Eight glacial cycles from an Antarctic ice core
Augustin, Laurent; Barbante, Carlo; Barnes, Piers R.F.; Barnola, Jean Marc; Bigler, Matthias; Castellano, Emiliano; Cattani, Olivier; Chappellaz, Jerome; Dahl-Jensen, Dorthe; Delmonte, Barbara; Dreyfus, Gabrielle; Durand, Gael; Falourd, Sonia; Fischer, Olivier; Flückiger, Jacqueline; Hansson, Margareta E.; Huybrechts, Philippe; Jugie, Gérard; Johnsen, Sigfus J.; Jouzel, Jean; Kaufmann, Patrik; Kipfstuhl, Josef; Lambert, Fabrice; Lipenkov, Vladimir Y.; Littot, Geneviève C.; Longinelli, Antonio; Lorrain, Reginald; Maggi, Valter; Masson-Delmotte, Valerie; Miller, Heinz; Mulvaney, Robert; Oerlemans, Johannes; Oerter, Hans; Orombelli, Giuseppe; Parrenin, Frederic; Peel, David A.; Petit, Jean-Robert; Raynaud, Dominique; Ritz, Catherine; Ruth, Urs; Schwander, Jakob; Siegenthaler, Urs; Souchez, Roland; Stauffer, Bernhard; Steffensen, Jorgen Peder; Stenni, Barbara; Stocker, Thomas E.; Tabacco, Ignazio; Udisti, Roberto; van de Wal, Roderik; van den Broeke, Michiel; Weiss, Jerome; Wilhelms, Frank; Winther, Jan-Gunnar; Wolff, Eric W.; Zucchelli, Mario. 2004 Eight glacial cycles from an Antarctic ice core. Nature, 429 (6992). 623-628. 10.1038/nature02599Full text not available from this repository.
The Antarctic Vostok ice core provided compelling evidence of the nature of climate, and of climate feedbacks, over the past 420,000 years. Marine records suggest that the amplitude of climate variability was smaller before that time, but such records are often poorly resolved. Moreover, it is not possible to infer the abundance of greenhouse gases in the atmosphere from marine records. Here we report the recovery of a deep ice core from Dome C, Antarctica, that provides a climate record for the past 740,000 years. For the four most recent glacial cycles, the data agree well with the record from Vostok. The earlier period, between 740,000 and 430,000 years ago, was characterized by less pronounced warmth in interglacial periods in Antarctica, but a higher proportion of each cycle was spent in the warm mode. The transition from glacial to interglacial conditions about 430,000 years ago ( Termination V) resembles the transition into the present interglacial period in terms of the magnitude of change in temperatures and greenhouse gases, but there are significant differences in the patterns of change. The interglacial stage following Termination V was exceptionally long - 28,000 years compared to, for example, the 12,000 years recorded so far in the present interglacial period. Given the similarities between this earlier warm period and today, our results may imply that without human intervention, a climate similar to the present one would extend well into the future.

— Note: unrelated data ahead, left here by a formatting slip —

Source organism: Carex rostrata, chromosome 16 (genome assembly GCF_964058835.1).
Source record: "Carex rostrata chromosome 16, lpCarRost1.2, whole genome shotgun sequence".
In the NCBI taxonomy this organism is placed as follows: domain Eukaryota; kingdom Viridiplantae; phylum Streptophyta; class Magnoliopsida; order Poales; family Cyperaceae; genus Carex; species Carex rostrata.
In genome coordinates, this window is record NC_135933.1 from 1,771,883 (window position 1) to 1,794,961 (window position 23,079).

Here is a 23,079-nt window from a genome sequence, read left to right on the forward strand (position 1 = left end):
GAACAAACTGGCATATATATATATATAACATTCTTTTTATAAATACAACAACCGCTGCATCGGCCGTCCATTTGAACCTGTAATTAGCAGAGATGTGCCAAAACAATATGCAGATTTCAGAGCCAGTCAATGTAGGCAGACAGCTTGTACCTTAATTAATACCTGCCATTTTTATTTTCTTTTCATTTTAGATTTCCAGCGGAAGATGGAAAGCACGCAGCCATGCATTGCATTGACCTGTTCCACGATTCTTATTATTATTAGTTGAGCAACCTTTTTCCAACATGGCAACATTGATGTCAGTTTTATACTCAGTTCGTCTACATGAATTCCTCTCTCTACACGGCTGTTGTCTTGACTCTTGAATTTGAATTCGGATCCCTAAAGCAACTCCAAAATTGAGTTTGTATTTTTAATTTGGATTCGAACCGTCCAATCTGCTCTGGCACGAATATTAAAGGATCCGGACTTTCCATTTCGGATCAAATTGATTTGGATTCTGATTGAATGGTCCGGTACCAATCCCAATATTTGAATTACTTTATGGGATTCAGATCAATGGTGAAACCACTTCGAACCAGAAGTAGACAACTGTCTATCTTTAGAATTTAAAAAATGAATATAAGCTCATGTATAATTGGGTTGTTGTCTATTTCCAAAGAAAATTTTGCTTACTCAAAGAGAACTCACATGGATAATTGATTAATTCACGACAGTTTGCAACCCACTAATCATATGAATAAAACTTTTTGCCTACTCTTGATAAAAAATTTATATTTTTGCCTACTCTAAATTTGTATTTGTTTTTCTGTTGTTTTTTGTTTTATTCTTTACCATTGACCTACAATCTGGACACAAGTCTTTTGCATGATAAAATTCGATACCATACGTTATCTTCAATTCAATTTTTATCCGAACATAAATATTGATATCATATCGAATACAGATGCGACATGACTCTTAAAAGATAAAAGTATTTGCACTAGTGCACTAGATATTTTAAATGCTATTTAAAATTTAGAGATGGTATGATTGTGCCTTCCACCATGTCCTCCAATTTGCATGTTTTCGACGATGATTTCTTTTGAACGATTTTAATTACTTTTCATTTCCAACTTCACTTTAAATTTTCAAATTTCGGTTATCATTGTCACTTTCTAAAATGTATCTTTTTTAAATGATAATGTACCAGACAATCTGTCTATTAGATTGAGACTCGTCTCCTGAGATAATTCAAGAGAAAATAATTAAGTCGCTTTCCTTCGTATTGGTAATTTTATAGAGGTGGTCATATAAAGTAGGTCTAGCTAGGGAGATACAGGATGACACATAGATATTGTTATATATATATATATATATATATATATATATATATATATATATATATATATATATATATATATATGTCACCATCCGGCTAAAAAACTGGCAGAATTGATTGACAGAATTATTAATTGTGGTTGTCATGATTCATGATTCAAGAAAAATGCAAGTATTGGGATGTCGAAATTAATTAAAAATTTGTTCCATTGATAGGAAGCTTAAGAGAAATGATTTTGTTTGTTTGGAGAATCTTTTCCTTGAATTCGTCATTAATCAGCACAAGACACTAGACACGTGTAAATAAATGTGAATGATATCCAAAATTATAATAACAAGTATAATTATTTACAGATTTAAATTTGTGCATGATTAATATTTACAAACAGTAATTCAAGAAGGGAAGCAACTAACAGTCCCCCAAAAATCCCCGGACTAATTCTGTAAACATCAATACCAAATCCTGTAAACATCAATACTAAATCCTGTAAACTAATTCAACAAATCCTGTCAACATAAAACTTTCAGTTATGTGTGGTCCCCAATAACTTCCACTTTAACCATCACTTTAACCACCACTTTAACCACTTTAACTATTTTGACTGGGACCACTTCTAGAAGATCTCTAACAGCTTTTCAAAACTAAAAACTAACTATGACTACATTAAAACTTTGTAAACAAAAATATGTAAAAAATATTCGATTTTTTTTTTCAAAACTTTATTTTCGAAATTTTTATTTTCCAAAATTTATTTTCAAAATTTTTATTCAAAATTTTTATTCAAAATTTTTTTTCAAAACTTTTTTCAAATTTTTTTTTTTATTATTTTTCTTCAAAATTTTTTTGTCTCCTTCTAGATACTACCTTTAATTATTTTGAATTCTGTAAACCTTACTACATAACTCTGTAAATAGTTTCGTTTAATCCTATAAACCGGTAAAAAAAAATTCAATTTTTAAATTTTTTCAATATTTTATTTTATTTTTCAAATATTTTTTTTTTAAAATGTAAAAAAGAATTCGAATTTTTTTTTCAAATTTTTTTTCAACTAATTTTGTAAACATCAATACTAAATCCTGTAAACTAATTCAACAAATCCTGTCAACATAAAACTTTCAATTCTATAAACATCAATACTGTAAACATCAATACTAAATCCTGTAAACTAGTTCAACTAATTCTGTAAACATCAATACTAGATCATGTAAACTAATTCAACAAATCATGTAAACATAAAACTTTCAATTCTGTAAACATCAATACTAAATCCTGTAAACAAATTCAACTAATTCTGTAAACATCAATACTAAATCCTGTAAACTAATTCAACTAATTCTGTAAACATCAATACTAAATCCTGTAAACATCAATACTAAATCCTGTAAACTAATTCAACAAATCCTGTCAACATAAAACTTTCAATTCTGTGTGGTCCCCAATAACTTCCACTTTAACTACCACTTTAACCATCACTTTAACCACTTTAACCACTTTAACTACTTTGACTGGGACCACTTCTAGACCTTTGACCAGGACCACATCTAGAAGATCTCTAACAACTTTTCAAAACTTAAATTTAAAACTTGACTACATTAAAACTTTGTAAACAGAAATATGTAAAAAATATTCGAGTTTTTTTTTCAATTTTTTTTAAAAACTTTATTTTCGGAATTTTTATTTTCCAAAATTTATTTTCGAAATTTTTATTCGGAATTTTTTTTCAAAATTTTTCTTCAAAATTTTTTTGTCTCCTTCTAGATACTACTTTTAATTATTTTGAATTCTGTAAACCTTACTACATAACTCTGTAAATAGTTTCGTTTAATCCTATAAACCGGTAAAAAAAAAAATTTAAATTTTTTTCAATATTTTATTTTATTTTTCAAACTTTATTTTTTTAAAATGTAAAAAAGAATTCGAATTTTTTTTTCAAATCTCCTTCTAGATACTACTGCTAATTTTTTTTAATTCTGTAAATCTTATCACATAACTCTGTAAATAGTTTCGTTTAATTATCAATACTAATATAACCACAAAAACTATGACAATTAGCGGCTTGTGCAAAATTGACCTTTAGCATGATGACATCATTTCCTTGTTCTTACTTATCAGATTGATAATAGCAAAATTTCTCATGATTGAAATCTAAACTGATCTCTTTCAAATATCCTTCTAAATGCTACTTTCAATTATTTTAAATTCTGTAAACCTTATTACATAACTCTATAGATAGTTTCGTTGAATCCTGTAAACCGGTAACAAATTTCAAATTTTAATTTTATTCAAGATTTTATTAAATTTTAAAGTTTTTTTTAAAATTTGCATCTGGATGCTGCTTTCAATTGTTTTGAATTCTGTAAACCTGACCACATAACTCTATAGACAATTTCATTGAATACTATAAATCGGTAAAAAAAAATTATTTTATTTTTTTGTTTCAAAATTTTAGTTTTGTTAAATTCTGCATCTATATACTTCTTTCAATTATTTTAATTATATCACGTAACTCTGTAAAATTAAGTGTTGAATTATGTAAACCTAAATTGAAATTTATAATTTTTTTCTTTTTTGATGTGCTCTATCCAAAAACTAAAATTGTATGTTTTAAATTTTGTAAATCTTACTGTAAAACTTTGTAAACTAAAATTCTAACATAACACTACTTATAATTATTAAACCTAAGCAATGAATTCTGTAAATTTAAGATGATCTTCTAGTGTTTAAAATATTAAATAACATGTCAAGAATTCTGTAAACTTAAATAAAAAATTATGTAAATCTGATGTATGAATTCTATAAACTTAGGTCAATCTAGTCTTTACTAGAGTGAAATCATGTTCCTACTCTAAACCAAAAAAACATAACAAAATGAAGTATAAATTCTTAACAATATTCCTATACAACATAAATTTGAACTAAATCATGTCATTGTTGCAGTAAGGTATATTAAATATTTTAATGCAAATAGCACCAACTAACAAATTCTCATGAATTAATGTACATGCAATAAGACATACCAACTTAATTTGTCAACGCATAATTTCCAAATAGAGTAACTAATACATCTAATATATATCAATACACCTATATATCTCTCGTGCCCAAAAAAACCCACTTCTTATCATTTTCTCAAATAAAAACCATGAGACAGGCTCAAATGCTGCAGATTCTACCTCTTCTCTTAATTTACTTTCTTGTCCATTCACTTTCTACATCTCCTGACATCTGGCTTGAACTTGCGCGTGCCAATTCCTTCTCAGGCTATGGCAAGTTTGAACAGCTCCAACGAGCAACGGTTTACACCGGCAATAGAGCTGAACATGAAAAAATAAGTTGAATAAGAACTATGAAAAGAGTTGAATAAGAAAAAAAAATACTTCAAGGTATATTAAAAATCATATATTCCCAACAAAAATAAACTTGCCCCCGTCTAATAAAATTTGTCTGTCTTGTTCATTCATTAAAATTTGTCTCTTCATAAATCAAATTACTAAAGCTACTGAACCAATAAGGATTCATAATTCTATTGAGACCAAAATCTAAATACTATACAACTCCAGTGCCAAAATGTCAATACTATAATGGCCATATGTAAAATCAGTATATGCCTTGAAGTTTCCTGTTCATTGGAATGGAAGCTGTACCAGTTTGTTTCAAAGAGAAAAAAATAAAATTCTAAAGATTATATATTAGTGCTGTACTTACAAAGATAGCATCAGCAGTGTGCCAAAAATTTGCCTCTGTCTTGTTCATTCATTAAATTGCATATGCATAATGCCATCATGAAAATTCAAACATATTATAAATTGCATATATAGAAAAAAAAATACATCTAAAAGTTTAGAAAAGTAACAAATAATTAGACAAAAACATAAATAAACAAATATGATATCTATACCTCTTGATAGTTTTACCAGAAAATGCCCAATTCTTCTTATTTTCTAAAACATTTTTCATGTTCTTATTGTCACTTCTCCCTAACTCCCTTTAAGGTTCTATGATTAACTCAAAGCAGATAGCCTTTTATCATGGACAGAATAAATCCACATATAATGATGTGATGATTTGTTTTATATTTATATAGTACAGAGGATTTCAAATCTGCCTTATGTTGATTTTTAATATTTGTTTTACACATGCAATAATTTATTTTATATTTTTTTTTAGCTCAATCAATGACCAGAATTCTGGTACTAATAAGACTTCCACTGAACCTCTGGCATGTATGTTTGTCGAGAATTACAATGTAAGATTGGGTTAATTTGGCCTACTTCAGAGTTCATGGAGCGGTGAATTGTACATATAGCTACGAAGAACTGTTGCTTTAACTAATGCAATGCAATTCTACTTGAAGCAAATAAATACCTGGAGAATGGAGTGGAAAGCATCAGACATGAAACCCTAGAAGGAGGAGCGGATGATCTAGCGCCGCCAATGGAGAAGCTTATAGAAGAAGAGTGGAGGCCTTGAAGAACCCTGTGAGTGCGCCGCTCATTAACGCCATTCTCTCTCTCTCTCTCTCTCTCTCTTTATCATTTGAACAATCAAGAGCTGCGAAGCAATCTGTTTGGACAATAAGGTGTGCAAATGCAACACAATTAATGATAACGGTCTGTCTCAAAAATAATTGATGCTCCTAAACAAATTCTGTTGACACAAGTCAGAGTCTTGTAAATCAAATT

|Item Type:||Publication - Article|
|Digital Object Identifier (DOI):||10.1038/nature02599|
|Programmes:||BAS Programmes > Antarctic Science in the Global Context (2000-2005) > Signals in Antarctica of Past Global Changes|
|NORA Subject Terms:||Meteorology and Climatology
|Date made live:||17 Jan 2012 09:12|
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